Liverpool 1-1 Burnley – Review
Liverpool’s frustrating week continued as Burnley battled hard for a well-deserved 1-1 draw at Anfield on Saturday despite the return of Philippe Coutinho to the starting XI.
Sean Dyche’s side took the lead against the run of play in the 27th minute through Scott Arfield but the hosts responded three minutes later through Mohamed Salah.
Mohamed Salah swivelled to dispatch a shot past goalkeeper Nick Pope three minutes later, but the seemingly inevitable second never arrived for the hosts.
Substitute Dominic Solanke’s instinctive side-foot volley against the bar was as close as the Reds came, as Burnley enjoyed another fruitful away day after an opening-day victory at Chelsea and a draw against Tottenham.
Jurgen Klopp recalled Coutinho to the starting line-up, marking the Brazilian’s return to league action following his transfer request last month amid a series of bids from Barcelona, and the Reds dominated, but goalkeeper Nick Pope played a key part in the visitors’ resilient rear-guard action.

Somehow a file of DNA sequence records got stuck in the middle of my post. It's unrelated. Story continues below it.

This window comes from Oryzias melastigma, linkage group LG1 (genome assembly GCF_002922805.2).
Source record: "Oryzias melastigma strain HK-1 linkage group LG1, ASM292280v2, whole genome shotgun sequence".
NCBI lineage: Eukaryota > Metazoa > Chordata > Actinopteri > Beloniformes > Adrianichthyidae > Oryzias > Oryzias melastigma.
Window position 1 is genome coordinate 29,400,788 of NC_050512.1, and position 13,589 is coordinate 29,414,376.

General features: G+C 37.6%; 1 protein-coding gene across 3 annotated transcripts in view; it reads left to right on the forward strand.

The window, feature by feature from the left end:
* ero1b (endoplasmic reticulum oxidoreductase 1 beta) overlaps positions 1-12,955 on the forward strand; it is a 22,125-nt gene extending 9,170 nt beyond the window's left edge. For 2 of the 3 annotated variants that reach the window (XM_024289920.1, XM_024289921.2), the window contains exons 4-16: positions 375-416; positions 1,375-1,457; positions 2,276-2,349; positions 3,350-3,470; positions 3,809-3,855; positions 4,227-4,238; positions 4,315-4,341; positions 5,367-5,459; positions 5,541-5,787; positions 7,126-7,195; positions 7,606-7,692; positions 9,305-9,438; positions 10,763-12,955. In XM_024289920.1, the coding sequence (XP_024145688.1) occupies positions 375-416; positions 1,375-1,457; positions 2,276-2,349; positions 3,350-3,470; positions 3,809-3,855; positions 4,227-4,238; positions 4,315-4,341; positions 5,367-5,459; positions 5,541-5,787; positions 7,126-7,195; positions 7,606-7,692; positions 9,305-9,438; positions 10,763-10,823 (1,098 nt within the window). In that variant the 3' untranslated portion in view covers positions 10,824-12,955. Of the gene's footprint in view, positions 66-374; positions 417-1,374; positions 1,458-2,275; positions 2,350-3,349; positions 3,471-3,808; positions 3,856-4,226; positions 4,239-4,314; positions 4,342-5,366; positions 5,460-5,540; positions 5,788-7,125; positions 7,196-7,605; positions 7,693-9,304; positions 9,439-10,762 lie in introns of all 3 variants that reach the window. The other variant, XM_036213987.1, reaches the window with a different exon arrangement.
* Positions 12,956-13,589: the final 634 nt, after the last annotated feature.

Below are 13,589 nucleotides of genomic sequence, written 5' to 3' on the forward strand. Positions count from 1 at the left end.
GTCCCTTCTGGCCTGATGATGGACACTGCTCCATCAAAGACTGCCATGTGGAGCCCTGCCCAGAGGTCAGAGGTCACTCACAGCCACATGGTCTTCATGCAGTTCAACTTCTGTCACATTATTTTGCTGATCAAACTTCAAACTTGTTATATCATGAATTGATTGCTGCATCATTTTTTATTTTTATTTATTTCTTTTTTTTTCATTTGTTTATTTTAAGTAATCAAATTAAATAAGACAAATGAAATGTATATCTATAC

Liverpool continued to dominate possession after the break but Burnley had chances of their own with Ben Mee denied by both Joel Matip and Simon Mignolet.
But the 25-year-old Clarets goalkeeper made outstanding stops to deny Daniel Sturridge and Trent Alexander-Arnold and also clawed the ball away after substitute Dominic Solanke had hit the crossbar from close range.
Missing Sadio Mane?
The suspension of Sadio Mane in the wake of his red card at Manchester City ushered in the return of Philippe Coutinho to Jurgen Klopp’s starting line-up and the Brazilian seemed eager to show his commitment to the cause after an unsettled summer, featuring several offers from Barcelona.
Afforded a deeper role behind the attacking trio of Roberto Firmino, Mohamed Salah and Daniel Sturridge, he was as industrious as he was inventive.
Only centre-back Ragnar Klaven recorded more touches than Coutinho despite the attacker being brought off with 11 minutes to go.
Like his team though, his finishing was not good enough to convert pressure into a lead. Too often, Liverpool’s shots were too wayward and from too far out.
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